5: Graduate School of Arts and Sciences

General Information | Programs and Degrees Offered | Admission Information
Financial Assistance | Graduate Academic Regulations
Requirements for Specific Graduate Degrees | Departments and Programs | Faculty

Non-Departmental | Anthropology | Art | Asian and Middle Eastern | Asian Studies | Astronomy
Biochemistry | Biology | Biological and Physical Sciences | Biophysics | Cell and Molecular Biology
Cell Biology | Chemistry | Classics | Commerce | Drama | Economics | English | Environmental Sciences
French | German | Government and Foreign Affairs | Health Evaluation Sciences | History | Linguistics
Mathematics | Microbiology | Molecular Physiology and Biological Physics | Music | Neuroscience
Pharmacology | Philosophy | Physics | Psychology | Religious Studies | Russian and East European Studies
Slavic | Sociology | Spanish, Italian, and Portuguese | Statistics | Surgery

Interdisciplinary Program in Neuroscience
Course Descriptions | Program Requirements

Program Requirements

Prerequisites   While there are no rigid prerequisites for admission to the neuroscience program, the optimal background of entering students would include courses in biology, chemistry, physics, psychology, and mathematics. Each subdiscipline of neuroscience requires a different degree of preparation in each of these areas, and students with inadequate backgrounds in the basic biological, physical, and behavioral sciences are required to satisfy the deficiency after admission to the program.

Program Requirements   The program is designed to encourage involvement in research at every stage. Thus, upon admission, students choose advisors based on their areas of interest. The students make their academic home in the advisorsí laboratory and engage in research apprenticeships there.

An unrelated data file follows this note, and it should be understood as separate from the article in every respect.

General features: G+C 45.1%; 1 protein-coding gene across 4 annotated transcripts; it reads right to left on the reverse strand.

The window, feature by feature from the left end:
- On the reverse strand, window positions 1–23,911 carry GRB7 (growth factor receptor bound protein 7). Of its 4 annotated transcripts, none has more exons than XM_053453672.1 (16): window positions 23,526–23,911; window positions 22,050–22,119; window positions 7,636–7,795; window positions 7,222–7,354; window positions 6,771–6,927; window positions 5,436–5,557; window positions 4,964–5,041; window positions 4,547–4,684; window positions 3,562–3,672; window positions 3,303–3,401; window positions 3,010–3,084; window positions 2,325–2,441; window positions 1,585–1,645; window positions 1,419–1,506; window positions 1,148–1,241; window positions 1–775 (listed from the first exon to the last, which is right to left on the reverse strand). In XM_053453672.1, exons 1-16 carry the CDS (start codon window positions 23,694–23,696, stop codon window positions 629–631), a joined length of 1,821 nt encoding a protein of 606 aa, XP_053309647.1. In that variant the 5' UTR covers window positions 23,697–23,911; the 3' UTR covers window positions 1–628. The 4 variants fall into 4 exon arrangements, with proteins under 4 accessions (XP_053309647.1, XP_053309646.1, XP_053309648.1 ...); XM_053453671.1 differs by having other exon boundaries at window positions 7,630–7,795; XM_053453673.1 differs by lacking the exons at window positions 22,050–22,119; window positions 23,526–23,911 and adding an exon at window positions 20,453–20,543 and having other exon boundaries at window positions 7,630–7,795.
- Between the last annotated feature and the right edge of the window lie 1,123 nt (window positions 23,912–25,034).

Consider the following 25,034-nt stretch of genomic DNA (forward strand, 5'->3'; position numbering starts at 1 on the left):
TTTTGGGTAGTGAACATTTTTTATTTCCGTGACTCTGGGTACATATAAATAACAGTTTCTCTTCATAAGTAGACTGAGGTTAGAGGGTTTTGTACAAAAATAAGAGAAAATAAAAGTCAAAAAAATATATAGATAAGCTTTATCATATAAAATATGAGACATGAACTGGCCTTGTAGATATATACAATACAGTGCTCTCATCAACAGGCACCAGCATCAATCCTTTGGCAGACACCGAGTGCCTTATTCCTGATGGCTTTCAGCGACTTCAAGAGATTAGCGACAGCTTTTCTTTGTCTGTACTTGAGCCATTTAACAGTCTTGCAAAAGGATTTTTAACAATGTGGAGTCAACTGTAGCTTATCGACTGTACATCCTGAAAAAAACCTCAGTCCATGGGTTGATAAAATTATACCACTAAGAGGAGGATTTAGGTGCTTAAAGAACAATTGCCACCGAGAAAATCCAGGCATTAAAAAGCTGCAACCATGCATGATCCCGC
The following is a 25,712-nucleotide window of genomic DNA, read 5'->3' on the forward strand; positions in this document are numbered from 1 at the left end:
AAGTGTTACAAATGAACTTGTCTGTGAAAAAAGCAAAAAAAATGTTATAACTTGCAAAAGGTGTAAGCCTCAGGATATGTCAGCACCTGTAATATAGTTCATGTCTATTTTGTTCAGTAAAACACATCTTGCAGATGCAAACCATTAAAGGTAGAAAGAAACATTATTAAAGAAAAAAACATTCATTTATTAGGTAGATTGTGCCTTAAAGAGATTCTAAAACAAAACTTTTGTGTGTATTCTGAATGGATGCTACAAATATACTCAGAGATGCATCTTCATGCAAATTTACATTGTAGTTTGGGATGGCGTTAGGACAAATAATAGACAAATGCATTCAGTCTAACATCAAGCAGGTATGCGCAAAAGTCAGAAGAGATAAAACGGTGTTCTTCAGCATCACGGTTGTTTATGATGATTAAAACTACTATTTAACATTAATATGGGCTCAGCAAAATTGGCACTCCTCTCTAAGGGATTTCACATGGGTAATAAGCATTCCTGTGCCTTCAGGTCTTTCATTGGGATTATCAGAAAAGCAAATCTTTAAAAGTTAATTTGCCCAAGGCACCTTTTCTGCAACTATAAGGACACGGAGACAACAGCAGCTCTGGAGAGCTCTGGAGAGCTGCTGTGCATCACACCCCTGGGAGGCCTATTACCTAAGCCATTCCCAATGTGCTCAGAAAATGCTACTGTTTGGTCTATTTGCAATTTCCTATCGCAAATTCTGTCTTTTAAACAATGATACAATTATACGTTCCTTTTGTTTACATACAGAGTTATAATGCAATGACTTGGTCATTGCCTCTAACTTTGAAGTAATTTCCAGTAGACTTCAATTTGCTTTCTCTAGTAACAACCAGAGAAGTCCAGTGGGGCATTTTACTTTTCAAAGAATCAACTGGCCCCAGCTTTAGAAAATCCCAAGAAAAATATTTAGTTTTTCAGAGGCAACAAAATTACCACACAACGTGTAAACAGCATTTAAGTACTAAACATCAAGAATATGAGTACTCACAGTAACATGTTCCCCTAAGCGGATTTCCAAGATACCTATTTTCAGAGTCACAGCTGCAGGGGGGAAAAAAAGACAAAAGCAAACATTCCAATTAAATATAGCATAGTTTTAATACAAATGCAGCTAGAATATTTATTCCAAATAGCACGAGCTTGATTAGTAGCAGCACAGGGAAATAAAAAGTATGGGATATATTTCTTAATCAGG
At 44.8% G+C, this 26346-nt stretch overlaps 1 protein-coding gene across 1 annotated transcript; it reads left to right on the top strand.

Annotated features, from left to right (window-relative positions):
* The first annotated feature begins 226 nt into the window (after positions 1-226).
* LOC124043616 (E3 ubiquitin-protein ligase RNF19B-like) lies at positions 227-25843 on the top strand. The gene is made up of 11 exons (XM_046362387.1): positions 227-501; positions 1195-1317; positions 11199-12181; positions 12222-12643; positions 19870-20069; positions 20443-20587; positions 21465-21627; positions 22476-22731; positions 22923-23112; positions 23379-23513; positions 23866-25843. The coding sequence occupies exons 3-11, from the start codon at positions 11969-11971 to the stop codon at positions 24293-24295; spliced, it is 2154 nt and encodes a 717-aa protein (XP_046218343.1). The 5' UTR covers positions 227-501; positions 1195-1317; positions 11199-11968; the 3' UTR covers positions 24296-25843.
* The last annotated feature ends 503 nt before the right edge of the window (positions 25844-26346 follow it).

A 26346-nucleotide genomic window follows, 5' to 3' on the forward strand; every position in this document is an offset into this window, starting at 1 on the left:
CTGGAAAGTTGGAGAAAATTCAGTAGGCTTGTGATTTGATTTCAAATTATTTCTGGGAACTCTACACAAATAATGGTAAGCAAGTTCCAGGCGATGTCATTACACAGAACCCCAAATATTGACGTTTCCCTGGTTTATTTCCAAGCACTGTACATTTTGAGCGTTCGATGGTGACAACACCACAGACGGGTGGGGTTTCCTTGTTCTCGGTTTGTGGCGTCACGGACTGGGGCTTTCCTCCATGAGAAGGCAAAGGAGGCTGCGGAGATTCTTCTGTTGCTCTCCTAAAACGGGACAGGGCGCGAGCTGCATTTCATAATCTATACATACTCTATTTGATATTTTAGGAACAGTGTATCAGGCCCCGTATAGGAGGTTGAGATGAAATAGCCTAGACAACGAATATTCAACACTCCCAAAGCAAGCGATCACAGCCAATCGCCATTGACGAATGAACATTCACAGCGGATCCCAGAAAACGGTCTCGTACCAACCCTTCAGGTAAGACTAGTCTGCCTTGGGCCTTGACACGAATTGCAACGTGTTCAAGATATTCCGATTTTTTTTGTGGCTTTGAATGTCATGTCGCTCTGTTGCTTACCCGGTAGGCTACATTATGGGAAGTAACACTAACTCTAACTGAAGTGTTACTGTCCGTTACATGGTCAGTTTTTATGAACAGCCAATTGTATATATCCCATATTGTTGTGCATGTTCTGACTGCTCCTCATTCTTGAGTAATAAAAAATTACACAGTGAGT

The first-year requirements are designed to introduce the students to the neurosciencecommunity through the weekly and student seminars in neuroscience and courses in special topics, cell and molecular neuroscience, neuroanatomy, and cell structure and function; as well as the techniques of neuroscience research through the laboratory apprenticeship. Formal course work concentrates on basic knowledge which permits the students to undertake the more advanced specialized studies. During the second semester, the students continue in the weekly and student seminar courses, the laboratory apprenticeship, and take course in integrated systems and cognitive neuroscience, as well as CNS development and an elective of their choice. During the second year, the students complete most of their basic course requirements and begin taking more advanced courses in the appropriate subdisciplines (i.e., neuropharmacology, neurophysiology, neuroanatomy, behavior and cellular and molecular neuroscience). The students are also encouraged to engage in research apprenticeships in other laboratories. In the third year, the students are expected to pass an advancement to candidacy examination. After advancement to candidacy, students develop a dissertation research project, write and defend a dissertation proposal, and finally write and defend the dissertation.

The studentsí program of courses is developed through close consultation with their faculty advisor. Attention is placed on flexibility in the program. Each studentís program is tailored to meet individual needs and interests.

Note   There is no foreign language requirement. The neuroscience brochure may be consulted for further information.

This program is administered by the Neuroscience Graduate Committee which is chaired by Dave Hill in the Department of Psychology.


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